The dubious voice vote to pass critical farm bills on the 20th of September severely destroyed democracy, claimed by the opposition. Rajya Sabha Deputy Chairman Harivansh Narayan Singh on Sunday passed two bills on the agricultural sector in a voice vote rather than calling for a division.
Division involves the physical separation of legislators and then counting their heads.
In India, this is achieved by getting MPs and MLAs to vote electronically. The other method should’ve been a voice vote where the chairman puts a question to the house and then ask members to put forward their opinion in the form of yes or noes. Based on which side was louder the Speaker decides if the motion was passed or failed through.
In case of a bill of such high-level importance, a division should have taken place so that results should not be disputed.
Not much surprise, crumpling democracy is the order of government. While the opposition was protesting the bill in the house the telecast was muted, cutting of viewers from what members of Parliament were saying.
This bill which is passed in both houses of Parliament squashed democracy. Passing the bill in haste is a significant decision in a fleeting moment of overzealous stubbornness that left permanent scars on democracy.
This bill garnered many protests from farmers which also became a cause for the resignation of the cabinet minister of Akali Dal, Harsimrat Kaur to raising voice in support of farmers by Bollywood singer-actor Daljeet Dosanjh.
Thousand of farmers are protesting on the streets and more than 250 agricultural outfits are planning to join in protest so far. Amidst all the chaos BJP is supporting its “historical bill “ and PM went on to say the opposition is “misleading” common people.No matter which side one chooses there is no denying that legislations are very important for the crores of Indians farmers. The scope of the legislation is wide, comprising a tightly-regulated farming sector as well as agricultural marketing to free-market forces.
The bills in question have been challenged on practical and constitutional grounds but that is a different debate. The flat out denial of a division was a new low in Parliamentary history. Farmers in Punjab and Haryana specifically have been protesting against the bills. They have expressed their discontentment that this bill would dismantle the minimum support price system and leave them at the mercy of big corporates.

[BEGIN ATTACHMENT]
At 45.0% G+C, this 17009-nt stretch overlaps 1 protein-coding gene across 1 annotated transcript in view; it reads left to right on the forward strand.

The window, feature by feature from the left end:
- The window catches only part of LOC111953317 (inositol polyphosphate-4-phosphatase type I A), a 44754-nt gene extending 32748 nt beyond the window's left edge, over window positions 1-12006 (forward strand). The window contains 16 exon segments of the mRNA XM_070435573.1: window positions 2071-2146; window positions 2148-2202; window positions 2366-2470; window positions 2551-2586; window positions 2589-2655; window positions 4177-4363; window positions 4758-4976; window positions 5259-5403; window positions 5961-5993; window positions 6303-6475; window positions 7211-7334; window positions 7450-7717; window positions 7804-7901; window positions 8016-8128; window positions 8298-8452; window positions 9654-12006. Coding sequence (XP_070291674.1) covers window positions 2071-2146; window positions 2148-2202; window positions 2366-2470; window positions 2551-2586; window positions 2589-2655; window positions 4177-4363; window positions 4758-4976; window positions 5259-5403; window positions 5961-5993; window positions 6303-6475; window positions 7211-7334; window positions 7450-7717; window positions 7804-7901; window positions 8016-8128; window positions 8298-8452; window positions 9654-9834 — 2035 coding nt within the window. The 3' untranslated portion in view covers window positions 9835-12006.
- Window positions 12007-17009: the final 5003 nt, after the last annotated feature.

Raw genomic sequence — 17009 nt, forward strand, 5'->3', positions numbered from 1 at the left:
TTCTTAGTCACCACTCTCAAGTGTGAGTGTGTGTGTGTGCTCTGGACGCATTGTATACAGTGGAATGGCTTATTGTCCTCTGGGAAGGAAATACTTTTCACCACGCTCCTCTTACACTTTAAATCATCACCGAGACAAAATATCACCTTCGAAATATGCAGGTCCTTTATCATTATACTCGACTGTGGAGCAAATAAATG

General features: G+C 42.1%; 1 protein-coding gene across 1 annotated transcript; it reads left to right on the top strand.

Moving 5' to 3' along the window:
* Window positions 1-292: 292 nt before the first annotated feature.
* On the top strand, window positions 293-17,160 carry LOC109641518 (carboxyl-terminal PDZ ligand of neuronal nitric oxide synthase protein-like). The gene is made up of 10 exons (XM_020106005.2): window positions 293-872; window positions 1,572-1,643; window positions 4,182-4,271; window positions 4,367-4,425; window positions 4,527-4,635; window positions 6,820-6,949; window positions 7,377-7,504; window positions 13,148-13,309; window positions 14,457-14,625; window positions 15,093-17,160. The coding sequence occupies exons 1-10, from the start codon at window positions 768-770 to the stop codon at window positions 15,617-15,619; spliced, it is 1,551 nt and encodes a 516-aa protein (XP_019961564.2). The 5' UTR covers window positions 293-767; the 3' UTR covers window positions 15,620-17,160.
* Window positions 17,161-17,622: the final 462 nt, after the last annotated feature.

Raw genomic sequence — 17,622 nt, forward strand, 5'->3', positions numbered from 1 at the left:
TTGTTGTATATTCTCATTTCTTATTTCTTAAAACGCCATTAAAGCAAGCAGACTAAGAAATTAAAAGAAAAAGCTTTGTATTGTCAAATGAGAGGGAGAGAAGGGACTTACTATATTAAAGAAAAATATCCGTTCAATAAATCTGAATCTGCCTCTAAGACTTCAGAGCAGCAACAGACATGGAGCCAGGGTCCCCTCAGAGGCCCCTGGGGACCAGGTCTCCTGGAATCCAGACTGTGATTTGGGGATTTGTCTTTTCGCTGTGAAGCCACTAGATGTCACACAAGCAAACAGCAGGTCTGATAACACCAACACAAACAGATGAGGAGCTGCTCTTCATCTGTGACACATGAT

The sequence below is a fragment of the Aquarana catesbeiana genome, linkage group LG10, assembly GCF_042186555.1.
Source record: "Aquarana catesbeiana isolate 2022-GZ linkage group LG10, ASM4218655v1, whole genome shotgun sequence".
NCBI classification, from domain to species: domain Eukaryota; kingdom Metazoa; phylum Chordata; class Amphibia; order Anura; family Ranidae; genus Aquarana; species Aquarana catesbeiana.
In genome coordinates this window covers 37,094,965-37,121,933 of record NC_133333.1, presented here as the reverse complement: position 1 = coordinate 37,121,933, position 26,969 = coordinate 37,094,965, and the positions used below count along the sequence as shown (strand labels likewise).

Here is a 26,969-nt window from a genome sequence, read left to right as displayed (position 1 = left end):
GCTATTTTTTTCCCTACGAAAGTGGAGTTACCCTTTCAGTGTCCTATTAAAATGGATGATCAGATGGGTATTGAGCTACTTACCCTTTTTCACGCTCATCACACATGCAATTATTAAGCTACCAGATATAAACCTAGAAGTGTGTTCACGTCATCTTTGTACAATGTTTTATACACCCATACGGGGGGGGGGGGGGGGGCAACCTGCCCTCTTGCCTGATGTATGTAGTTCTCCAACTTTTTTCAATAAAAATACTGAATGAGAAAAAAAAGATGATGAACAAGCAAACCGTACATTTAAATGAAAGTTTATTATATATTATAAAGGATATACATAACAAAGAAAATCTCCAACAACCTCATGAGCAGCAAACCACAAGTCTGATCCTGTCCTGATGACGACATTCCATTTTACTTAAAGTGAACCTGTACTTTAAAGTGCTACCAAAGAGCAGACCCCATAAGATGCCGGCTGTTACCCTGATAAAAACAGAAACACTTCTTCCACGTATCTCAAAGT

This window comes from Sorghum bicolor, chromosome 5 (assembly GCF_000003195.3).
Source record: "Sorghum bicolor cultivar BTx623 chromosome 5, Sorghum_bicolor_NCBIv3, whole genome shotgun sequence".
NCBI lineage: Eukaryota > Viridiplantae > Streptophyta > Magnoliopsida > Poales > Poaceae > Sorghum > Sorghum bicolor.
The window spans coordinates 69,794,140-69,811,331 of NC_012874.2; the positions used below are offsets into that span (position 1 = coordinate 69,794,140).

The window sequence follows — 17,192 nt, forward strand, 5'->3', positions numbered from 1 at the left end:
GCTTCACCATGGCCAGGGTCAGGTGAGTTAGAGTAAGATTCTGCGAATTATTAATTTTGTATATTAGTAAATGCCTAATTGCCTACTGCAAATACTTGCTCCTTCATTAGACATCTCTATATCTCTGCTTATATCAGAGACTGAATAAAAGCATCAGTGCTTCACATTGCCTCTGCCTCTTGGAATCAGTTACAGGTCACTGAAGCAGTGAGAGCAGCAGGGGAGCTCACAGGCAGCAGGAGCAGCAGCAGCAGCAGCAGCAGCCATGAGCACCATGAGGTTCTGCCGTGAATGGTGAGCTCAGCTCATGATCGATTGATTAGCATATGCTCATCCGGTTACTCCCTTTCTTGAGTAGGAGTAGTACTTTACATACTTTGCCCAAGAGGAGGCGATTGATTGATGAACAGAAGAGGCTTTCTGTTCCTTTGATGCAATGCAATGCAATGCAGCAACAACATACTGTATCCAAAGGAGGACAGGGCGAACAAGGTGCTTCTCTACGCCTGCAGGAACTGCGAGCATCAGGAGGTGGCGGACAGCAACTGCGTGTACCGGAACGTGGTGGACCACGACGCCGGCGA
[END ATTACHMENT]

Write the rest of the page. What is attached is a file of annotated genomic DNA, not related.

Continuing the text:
The government of India governed by BJP claims to have the majority on its side but all of its Bill proposed and passed in Parliament are always under severe lashing by the general public. NRC-CAA also saw massive protests across the country by students, intellectuals, lawyers, academicians. One of the alleys of BJP Akali Dal also protested against the farmer bill in Parliament. In a situation where the opposition, as well as the BJP’s alliance partners, have raised doubts over the bill, how could this bill be passed through a voice vote?
Video footage of the bill being passed is discouraging. Not only that eight opposition members were suspended for one week while notice for a no-confidence motion against the deputy chairman was rejected by chairman M Venkaiah Naidu.
The rules of procedure and conduct of business in Rajya Sabha is quite clear “if the opinion so declared for a voice vote is again challenged, votes shall be taken by operating the automatic vote recorder or by members going into the lobbies”
“How will the (agriculture) Minister know which farmer sold his produce to which trader? How will he know the millions of transactions that will take place every day all over the country? If he does not have the data, how will he guarantee MSP is paid in every transaction?” the former Union Minister Shashi Tharoor said .
The bill which is termed as “black laws” by the opposition and has triggered protests by the farmers at several places requires a vote by division. If these are the issues they can be easily tackled by the government by being little flexible and accommodating towards opposition but governments refusal to allow a discussion on what the opposition considered to be an important issue or the passing of a controversial bill in haste, ignoring the opposition’s demand to refer the same to a committee for a detailed examination.
Now the bill is in the hands of President Ramnath Kovind to whom opposition has petitioned not to give assent to 2 bills passed by voice vote.
The Parliament system is designed in a way that the opposition has a say and the government has it’s. If the former is not given that due, Parliament as a democratic institution cannot sustain. There must be some sincere effort led by the executive to rehabilitate the effective and meaningful functioning of Parliament.